When I first moved to New York City, I lived on 95th Street in Manhattan and rode down to 42nd Street for my graduate seminars. My first commute on the subways was blindingly quick: I took the 2 or 3 downtown express at 96th and Broadway and one stop later (at 72nd Street) I disembarked at 42nd Street. Later, commutes grew more esoteric: when I briefly lived on the Mid-Upper East Side and worked in the Bronx, I walked west from 1st Avenue to Sixth Avenue to catch the D train uptown till Fordham Road. The ride was long and the subway cars were invariably empty, having disgorged their loads of passengers at Rockefeller Center. I had ample time and space–riding to and fro from work–to read the New York Times; I’ve never managed to read it as comprehensively ever again. Once I moved downtown, to the Lower East Side, my commutes changed again. I taught as an adjunct at Brooklyn College and Queens College; travelling there required long subway rides and occasionally inefficient transfers. The Brooklyn College commute was worse: I taught on a Saturday morning and often had to deal with the surprises that the MTA often hands out on weekends to unwary train riders. When I returned to New York after my post-doctoral fellowship, I lived in Harlem and took the 2 downtown all the way to its terminus at Flatbush Avenue. I stood till Wall Street and then after procuring a seat, could finally settle down to reading.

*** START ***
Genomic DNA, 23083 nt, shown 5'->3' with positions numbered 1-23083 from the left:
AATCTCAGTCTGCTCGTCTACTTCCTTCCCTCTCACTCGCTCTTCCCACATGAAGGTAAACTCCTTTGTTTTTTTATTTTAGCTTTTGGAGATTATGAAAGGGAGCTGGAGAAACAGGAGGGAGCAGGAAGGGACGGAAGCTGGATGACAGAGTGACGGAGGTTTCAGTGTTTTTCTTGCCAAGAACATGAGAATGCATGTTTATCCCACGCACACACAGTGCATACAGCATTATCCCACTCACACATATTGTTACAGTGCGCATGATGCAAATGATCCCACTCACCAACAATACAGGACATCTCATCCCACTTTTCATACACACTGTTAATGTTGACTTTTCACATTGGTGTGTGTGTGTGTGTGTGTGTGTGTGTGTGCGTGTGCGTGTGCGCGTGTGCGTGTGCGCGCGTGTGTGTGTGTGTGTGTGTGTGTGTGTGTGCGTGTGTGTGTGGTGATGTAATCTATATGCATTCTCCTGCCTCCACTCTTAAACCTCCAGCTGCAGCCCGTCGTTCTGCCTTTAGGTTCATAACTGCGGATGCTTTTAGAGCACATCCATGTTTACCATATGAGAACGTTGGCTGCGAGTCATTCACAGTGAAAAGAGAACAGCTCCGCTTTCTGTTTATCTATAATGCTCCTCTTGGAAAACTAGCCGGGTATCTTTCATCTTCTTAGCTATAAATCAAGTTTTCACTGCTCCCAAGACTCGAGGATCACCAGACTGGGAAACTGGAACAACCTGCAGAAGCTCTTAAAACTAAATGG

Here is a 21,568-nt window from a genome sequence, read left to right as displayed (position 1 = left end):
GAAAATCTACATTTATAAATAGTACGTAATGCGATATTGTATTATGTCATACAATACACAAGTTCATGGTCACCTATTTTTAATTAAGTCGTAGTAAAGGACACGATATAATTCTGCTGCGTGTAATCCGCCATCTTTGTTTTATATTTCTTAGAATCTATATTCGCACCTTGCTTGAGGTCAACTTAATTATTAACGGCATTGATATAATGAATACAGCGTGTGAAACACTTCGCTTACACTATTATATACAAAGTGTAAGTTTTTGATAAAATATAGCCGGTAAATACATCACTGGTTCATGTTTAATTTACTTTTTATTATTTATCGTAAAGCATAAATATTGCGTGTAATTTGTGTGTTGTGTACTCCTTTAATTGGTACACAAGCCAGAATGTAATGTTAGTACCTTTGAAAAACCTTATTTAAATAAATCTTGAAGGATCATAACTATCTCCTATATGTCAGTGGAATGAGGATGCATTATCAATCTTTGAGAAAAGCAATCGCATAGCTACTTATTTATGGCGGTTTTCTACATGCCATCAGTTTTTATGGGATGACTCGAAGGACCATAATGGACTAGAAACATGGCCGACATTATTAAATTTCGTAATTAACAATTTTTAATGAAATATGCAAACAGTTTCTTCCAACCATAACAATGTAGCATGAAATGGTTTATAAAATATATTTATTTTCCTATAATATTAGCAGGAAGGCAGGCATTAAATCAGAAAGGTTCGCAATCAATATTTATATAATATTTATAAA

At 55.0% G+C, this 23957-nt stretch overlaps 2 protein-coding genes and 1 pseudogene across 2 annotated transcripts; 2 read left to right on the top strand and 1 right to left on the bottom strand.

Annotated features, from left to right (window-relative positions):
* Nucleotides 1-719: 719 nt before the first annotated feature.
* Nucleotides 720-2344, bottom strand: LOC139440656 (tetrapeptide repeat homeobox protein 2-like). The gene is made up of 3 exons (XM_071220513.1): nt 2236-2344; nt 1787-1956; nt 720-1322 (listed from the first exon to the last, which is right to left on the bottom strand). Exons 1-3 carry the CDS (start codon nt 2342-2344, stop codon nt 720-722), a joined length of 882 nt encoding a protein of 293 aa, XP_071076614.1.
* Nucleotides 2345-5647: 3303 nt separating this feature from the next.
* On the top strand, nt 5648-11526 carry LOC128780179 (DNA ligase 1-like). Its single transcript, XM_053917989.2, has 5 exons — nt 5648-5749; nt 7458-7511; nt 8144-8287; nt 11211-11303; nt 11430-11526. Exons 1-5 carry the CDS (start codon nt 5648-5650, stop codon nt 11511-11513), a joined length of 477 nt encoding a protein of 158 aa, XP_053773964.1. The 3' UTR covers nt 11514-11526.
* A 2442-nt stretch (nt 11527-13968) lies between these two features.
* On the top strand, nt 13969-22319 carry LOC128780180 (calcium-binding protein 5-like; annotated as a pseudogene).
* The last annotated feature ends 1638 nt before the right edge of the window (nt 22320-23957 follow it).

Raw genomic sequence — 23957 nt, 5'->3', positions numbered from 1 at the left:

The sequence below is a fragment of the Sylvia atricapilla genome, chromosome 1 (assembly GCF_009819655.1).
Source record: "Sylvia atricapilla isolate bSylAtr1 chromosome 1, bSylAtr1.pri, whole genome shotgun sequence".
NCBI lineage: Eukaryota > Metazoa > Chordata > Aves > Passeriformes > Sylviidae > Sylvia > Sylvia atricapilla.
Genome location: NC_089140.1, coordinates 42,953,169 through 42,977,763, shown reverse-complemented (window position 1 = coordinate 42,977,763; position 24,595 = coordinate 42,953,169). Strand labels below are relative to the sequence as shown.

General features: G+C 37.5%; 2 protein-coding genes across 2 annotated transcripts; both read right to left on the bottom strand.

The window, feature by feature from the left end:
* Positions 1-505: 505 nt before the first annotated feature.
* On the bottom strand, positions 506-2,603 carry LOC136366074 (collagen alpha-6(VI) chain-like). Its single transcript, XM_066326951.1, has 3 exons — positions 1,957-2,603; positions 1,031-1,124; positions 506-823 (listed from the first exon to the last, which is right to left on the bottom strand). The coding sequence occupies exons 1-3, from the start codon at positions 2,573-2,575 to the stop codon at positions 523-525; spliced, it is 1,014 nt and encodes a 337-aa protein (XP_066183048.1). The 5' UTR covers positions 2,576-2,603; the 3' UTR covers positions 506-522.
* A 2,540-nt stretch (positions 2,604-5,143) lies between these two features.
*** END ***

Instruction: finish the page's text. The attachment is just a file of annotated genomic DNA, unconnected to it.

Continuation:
Now, I walk to work and have been doing so for seven years. I miss the subway commute once in a while; mainly for the reading and the opportunities it provided for people-watching. I still ride the subway, of course; you cannot live in New York City and disdain it (unless you are driven around town); but now my rides are mostly quite short; they do not possess the quotidian sense of a daily ritual.
Thanks to walking to work, I do not miss: the rush-hour jams; the ‘sick passenger ‘ , ‘police incident’ and ‘track work’ delays, which occasionally resulted in the momentary, yet terrifying thought that immurement in a tunnel underneath the city would be my final fate; , the reroutings late at night and on weekends; the malodorous reminders of the City’s unfortunate who occasionally choose to make subways cars their home; the men who aggressively sprawl out over two seats and look askance at your suggestion that more space be created; the parents who bring gigantic vehicles on-board, which are ostensibly baby strollers, but which in appearance and girth resemble the kinds of motorized armoured vehicles that might have been used to invade Poland in the autumn of 1939; the incomprehensible squawks, er, announcements about service changes; the too-cold cars and too-hot stations in the summer; the open-air stations in the winter; the loud chattering on cell-phones; the harsh, tinny sounds emanating from a personal music player’s volume turned up too high.
That said, I still love the subway. It’s great and grand and old and tired, yes, but it still keeps the city running. If you didn’t know that you found out during Sandy or during the MTA strike a few years ago. If there is one thing in this city I feel almost warmly paternal towards, it’s the subway.
Note: In a future post, I hope to describe my first encounters with the New York subway–some twenty-six years ago.